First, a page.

Trump has promised to either dismantle or overhaul the Environmental Protection Agency (EPA) and roll back Obama administration regulations to curb coal industry pollution. Cramer said Trump believes EPA needs to return to its core mission of protecting clean water and clean air, and that Congress has granted it too much leeway in interpreting legislation.
Trump is expected to try to scrap the Clean Power Plan. He questions the widely held scientific consensus that human activity is causing climate change.
Trump is expected to abandon, or at least weaken, efforts by EPA and the Department of the Interior to regulate methane emissions from oil and gas operations and also could weaken future car and truck fuel-economy standards.
Trump has not addressed the Dakota Access Pipeline controversy, but he holds personal investments in project sponsors Energy Transfer Partners and Phillips 66. He has said that, if elected, he would urge TransCanada to renew its Keystone XL permit application, which the Obama administration rejected in late 2015 after years of debate.
Aside from those high-profile pipeline controversies, it's unlikely the next president will have a big impact on future midstream projects, since authority over most oil and gas pipelines falls outside the administrative branch. But liquefied natural gas (LNG) export facilities and cross-border oil and gas pipelines must receive a presidential permit, and Trump's appointees will be weighing those applications.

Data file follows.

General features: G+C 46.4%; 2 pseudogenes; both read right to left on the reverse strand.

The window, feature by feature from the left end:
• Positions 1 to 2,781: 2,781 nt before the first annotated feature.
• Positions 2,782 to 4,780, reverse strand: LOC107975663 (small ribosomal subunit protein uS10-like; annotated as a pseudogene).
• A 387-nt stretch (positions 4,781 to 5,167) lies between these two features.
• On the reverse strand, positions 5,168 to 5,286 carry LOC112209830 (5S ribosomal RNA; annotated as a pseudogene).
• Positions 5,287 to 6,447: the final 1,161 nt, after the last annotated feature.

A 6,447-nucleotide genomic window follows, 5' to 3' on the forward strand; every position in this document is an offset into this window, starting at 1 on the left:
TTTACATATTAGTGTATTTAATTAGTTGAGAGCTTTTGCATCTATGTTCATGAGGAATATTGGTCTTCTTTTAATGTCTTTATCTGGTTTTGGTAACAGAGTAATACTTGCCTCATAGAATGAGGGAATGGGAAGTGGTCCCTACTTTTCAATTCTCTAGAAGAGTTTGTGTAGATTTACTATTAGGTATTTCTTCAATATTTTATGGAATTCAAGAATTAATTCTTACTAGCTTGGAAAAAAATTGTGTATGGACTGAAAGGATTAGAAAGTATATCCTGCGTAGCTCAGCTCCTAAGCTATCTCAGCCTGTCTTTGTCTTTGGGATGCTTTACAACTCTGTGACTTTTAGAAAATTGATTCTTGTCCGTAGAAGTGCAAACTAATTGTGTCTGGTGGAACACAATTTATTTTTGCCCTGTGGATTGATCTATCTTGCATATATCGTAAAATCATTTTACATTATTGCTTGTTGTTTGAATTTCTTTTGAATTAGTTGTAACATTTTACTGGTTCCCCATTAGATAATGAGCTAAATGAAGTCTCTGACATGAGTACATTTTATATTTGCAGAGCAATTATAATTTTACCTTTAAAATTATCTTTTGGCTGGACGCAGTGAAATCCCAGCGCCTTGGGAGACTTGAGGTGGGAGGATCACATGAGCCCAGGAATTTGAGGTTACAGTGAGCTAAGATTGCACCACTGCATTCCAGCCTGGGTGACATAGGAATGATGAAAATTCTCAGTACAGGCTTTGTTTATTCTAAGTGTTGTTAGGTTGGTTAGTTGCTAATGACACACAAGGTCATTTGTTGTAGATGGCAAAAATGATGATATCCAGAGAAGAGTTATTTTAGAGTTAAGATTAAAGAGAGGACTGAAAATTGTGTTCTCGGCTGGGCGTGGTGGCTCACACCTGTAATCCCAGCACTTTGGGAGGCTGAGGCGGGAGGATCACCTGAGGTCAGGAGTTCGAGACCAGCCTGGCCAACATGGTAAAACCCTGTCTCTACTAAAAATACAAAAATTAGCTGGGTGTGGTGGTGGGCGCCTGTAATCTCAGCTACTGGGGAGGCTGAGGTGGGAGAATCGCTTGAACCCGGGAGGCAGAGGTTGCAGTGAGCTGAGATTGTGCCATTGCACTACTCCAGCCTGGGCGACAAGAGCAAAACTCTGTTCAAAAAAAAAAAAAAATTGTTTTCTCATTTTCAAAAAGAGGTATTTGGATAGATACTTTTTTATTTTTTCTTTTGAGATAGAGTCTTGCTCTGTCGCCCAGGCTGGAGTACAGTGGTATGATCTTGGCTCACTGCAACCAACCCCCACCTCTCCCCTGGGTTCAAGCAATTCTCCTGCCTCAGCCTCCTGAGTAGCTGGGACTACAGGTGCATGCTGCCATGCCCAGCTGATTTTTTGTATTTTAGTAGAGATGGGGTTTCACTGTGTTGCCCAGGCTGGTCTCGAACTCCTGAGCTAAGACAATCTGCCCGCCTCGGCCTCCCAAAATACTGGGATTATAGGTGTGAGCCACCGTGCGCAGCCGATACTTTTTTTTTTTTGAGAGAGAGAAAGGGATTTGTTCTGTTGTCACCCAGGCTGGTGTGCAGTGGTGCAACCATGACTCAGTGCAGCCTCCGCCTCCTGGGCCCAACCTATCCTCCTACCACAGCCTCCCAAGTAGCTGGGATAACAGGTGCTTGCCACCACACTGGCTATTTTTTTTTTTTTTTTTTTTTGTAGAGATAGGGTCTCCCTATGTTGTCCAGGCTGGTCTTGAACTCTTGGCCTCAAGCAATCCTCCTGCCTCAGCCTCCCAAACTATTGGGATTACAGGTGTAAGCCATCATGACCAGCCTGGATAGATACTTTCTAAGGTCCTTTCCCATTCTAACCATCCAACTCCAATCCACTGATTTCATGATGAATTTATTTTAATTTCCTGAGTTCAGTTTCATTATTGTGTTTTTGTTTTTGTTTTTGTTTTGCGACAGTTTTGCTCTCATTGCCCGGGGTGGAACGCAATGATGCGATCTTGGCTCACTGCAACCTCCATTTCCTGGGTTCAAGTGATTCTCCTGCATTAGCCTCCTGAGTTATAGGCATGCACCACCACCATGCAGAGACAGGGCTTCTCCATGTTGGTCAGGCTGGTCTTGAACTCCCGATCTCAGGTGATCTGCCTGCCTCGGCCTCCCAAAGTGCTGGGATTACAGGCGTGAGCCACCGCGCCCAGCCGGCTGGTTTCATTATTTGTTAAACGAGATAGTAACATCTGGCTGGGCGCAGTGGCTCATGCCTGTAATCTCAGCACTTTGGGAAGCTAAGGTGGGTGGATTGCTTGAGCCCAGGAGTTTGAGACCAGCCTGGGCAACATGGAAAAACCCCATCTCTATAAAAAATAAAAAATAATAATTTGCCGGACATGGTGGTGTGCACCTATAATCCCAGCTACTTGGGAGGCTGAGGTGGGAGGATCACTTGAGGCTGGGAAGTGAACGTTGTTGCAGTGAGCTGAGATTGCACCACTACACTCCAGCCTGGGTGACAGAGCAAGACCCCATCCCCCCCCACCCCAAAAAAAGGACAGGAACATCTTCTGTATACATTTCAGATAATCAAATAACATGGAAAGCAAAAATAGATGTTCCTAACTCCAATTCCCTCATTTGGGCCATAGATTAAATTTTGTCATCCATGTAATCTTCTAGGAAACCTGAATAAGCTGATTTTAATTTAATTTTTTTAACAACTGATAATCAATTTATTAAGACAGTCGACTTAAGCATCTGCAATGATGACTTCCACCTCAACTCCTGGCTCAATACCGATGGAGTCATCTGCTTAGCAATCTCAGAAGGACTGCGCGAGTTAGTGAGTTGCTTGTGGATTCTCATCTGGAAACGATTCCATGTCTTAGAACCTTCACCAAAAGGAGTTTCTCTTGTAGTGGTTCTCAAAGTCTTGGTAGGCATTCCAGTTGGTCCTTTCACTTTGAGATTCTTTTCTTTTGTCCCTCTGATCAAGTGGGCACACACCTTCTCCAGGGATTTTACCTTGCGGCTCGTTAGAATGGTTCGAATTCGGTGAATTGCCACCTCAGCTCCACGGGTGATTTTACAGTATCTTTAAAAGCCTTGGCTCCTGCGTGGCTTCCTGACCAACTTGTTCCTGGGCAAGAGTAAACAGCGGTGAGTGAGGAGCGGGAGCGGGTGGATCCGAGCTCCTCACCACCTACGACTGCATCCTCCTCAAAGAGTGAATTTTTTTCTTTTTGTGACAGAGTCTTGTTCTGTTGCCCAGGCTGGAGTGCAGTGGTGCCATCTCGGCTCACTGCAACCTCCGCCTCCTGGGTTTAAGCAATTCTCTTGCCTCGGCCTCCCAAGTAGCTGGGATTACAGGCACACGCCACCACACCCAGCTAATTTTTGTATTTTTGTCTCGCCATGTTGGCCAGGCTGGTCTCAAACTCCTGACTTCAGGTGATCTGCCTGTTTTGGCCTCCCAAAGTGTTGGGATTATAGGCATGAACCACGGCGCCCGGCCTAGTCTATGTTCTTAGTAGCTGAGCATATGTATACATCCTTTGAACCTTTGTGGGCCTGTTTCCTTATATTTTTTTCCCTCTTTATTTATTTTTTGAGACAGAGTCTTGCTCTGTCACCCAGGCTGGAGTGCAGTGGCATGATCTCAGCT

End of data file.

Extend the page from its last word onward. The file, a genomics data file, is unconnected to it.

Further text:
Trump has said he would spend "at least double" what Clinton planned on infrastructure, funding it with new debt to take advantage of still-low interest rates.
Trump's possible efforts to end incentives for alternative energy development would boost near-term demand for fossil fuels. For example, a potential cut in the Investment Tax Credit to 10 percent from the current 30 percent would slash solar installation demand by 60 percent, according to S&P Global Market Intelligence.
Trump has offered broad public support to the Renewable Fuel Standard (RFS), but in September he unveiled an economic policy package that included a statement that the market underpinning the RFS, the EPA's Renewable Identification Number program, "penalizes" refiners for not meeting "impossible" requirements. After these statements were criticized, they were removed from Trump's campaign website and staffers claimed they were posted in error.
Trump will have the power to nominate justices to the Supreme Court, subject to Senate approval, potentially shaping the court's ideological balance for decades. Filling vacancies on the U.S. Court of Appeals for the District of Columbia Circuit also could influence decisions about environmental regulations.
He will fill key positions at EPA, Interior, the Department of Energy and other agencies that make decisions affecting energy and make appointments to the Federal Energy Regulatory Commission.
Trump said he would create an "American Desk" in the Department of Commerce to "protect the economic interests of the American worker and the national interests of the United States. It's going to be America first." In 2015, 70 percent of the 64 trade cases Commerce launched involved steel products.